Normally, the process of scaling a given partial value by an amplitude value requires a multiplication. However, due to the cost and complexity of performing a fast sixteen bit by sixteen bit multiplication these operations occur in the log-base two domain. Here, the multiply becomes an add, followed by a lookup in an antilog table. The data provided by the Amplitude PCC 34 is also in the log-base two domain, which yields piecewise-exponential envelopes. This is preferable, as the human hearing mechanism is logarithmic in nature.
FIG. 3 shows the DPC 36 in detail. Phase data is input via the engine data bus 100 and latched in the phase data latch 104. Since the phase data, as noted above, as in the log-base two conversion is accomplished by a look up table for the log in logsine ROM 108. The phase data is used as a pointer or address. The amplitude data also is input via the engine data bus 100 and latched in the amplitude data latch 102. After the log-base two conversion is complete the amplitude value and the phase value, both in log-base two form are input to the adder 119. The added logarithms represent the linear multiplication of amplitude and waveform discussed previously. Since the DPC is a pipelined design it is required that the amplitude and waveform information are added in synchronism, requiring that the clocking delays in the path from the amplitude data latch 102 and the phase data latch 104 be equal. Between the amplitude data latch 102 and the adder 119 there are three clock delay latches 112. There are three clock delay latch equivalents from the phase latch 104 to the adder 119 through the log sine generator 108.
In the log sine generator (shown in FIG. 4), storage locations are reduced by exploiting the symmetry of a sine wave. The sine wave portion from 0° to 180° is identical to the portion from 180° to 360° bit for the sign. Hence, the most significant bits of the sixteen-bit output from the phase data latch 104 are sent directly to the scaling shift comparator 132, shown in FIG. 6, to control the sign of the resulting waveform. For the purposes of this description the most significant bit (MSB) is bit 15 and the least significant bit is 0. The MSB travels through eight clock delay latches 122,146 (shown in FIG. 9), to maintain synchronism with the other conversions.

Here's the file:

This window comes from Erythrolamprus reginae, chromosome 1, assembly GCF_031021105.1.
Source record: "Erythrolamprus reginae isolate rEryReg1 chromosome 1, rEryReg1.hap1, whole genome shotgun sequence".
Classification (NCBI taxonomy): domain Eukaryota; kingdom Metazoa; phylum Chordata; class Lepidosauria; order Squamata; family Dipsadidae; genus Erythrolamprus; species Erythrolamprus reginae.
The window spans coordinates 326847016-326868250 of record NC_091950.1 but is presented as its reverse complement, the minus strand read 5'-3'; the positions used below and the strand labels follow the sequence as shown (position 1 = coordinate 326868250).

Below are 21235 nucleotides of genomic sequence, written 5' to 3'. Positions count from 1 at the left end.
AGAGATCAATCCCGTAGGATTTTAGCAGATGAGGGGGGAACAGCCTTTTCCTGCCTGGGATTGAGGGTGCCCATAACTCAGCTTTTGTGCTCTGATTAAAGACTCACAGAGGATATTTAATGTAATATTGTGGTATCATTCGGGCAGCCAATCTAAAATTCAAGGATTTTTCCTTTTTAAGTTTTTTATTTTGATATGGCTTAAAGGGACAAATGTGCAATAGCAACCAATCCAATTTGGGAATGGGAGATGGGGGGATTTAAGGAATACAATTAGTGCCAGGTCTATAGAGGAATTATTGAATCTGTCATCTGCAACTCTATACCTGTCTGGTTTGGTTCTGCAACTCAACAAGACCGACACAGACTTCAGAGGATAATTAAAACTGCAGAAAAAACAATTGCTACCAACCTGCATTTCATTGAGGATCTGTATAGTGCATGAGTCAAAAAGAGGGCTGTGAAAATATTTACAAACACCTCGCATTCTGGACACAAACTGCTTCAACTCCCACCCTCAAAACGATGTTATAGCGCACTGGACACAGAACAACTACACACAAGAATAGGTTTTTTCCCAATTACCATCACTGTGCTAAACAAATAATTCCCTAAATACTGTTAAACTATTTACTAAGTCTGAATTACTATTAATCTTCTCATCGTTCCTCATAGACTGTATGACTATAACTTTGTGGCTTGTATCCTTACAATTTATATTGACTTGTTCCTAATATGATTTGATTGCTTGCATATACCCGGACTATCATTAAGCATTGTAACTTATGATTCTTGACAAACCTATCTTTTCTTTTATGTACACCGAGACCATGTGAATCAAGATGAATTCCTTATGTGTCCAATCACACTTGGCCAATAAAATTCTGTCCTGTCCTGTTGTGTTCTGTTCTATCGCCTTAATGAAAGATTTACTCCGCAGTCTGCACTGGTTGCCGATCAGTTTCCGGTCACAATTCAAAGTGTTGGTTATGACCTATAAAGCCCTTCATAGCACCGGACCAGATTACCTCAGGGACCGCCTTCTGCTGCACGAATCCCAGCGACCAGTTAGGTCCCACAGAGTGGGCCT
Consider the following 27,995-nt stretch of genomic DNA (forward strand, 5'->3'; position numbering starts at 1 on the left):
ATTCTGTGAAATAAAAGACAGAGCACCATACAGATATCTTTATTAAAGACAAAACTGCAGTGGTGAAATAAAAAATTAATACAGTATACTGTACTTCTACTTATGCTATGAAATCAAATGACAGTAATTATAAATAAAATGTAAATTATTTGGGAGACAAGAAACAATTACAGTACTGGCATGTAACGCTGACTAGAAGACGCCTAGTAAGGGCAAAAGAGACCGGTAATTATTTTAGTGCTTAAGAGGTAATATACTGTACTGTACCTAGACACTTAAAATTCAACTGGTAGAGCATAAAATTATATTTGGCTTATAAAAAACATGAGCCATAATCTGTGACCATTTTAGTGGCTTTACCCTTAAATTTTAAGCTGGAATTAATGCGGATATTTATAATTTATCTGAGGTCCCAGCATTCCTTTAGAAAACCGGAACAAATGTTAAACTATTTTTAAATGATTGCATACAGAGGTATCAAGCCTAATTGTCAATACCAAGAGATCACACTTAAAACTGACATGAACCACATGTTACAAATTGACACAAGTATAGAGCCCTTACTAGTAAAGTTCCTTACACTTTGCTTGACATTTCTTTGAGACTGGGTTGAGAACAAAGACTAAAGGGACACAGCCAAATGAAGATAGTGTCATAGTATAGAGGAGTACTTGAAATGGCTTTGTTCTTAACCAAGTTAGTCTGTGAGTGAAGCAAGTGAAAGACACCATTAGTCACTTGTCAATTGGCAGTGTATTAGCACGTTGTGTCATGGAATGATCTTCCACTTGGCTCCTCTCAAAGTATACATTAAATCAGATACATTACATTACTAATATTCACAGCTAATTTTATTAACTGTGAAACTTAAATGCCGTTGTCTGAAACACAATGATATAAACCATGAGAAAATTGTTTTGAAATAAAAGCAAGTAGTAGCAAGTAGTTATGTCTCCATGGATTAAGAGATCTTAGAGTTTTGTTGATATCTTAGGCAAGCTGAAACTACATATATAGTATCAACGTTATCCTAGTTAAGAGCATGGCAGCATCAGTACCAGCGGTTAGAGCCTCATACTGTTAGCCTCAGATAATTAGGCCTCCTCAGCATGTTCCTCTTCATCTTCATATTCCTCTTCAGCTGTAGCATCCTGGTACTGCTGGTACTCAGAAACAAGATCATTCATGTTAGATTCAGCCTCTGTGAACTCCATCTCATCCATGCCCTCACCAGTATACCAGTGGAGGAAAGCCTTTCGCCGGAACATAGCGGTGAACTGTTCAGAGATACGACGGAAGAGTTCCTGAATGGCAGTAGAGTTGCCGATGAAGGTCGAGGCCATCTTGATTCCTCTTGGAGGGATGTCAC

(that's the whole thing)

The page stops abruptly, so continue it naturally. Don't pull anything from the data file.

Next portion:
The sine wave symmetry from 0° to 180° is also exploited to reduce storage required. Here the sine wave from 0° to 90° is a mirror image of the portion from 90° to 180°. The result is that only 1/4 of the sine wave need be stored. The values stored are calculated by dividing the 0°-90° range into, typically, 4096 parts and storing in the ROM the sine function at each interval's center.
FIG. 5 illustrates this process. Starting at 0° the sine 0°=0, as the sine wave is traversed from 0° to 90° the values V1, V2 and 1 are generated for the phase angles X1, X2, 3 and 90°, respectively. Now as the sine wave is traversed from 90° to X3, X4, and finally 180° bit 14 through the OR array 107 causes in effect the sine wave to be traversed from 90° back to 0° and the values V2, V1 and 0, are generated for the phase angles X3, X4, and 0, which are the correct values due to the mirror image summetry of the sine wave from 0° to 90° and 90° to 180°. The MSB, bit 15, of the data from the phase data latch 104, provides the negative sign as the sine wave is traversed from 180° to 360° and bit 14 controls the generation from 180° to 270°, and then bit 14 reverses the generation from 270° to 360°. The result is that only 1/4 of sine wave is stored in ROM.
FIG. 4 shows in detail the log sine generator 108. Only fifteen bits are input to an exclusive OR array 107. Bit "14", called the quadrature bit since it determines which quadrant 0° to 90° or 90+ to 180° is being used to generate the log sine wave. The operation of the OR array 107 and bit 14 is to reverse the order of the access to the stored values in the ROM 110 and the difference ROM 114.